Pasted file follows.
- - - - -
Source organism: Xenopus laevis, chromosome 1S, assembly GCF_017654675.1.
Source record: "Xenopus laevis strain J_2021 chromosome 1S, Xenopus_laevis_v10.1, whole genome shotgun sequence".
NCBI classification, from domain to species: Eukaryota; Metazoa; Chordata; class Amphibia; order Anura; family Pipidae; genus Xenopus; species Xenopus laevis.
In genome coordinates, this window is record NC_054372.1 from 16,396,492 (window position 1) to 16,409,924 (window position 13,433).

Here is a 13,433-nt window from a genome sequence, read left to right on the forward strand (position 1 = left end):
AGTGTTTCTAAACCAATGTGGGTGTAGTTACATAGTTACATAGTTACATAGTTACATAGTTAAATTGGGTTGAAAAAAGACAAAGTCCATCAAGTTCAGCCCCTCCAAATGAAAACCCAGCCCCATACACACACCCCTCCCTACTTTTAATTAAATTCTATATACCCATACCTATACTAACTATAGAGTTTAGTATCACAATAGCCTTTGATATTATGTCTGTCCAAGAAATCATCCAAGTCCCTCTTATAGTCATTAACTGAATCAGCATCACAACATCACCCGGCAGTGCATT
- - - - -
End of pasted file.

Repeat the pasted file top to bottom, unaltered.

Source organism: Xenopus laevis, chromosome 1S, assembly GCF_017654675.1.
Source record: "Xenopus laevis strain J_2021 chromosome 1S, Xenopus_laevis_v10.1, whole genome shotgun sequence".
NCBI classification, from domain to species: Eukaryota; Metazoa; Chordata; class Amphibia; order Anura; family Pipidae; genus Xenopus; species Xenopus laevis.
In genome coordinates, this window is record NC_054372.1 from 16,396,492 (window position 1) to 16,409,924 (window position 13,433).

Here is a 13,433-nt window from a genome sequence, read left to right on the forward strand (position 1 = left end):
AGTGTTTCTAAACCAATGTGGGTGTAGTTACATAGTTACATAGTTACATAGTTACATAGTTAAATTGGGTTGAAAAAAGACAAAGTCCATCAAGTTCAGCCCCTCCAAATGAAAACCCAGCCCCATACACACACCCCTCCCTACTTTTAATTAAATTCTATATACCCATACCTATACTAACTATAGAGTTTAGTATCACAATAGCCTTTGATATTATGTCTGTCCAAGAAATCATCCAAGTCCCTCTTATAGTCATTAACTGAATCAGCATCACAACATCACCCGGCAGTGCATT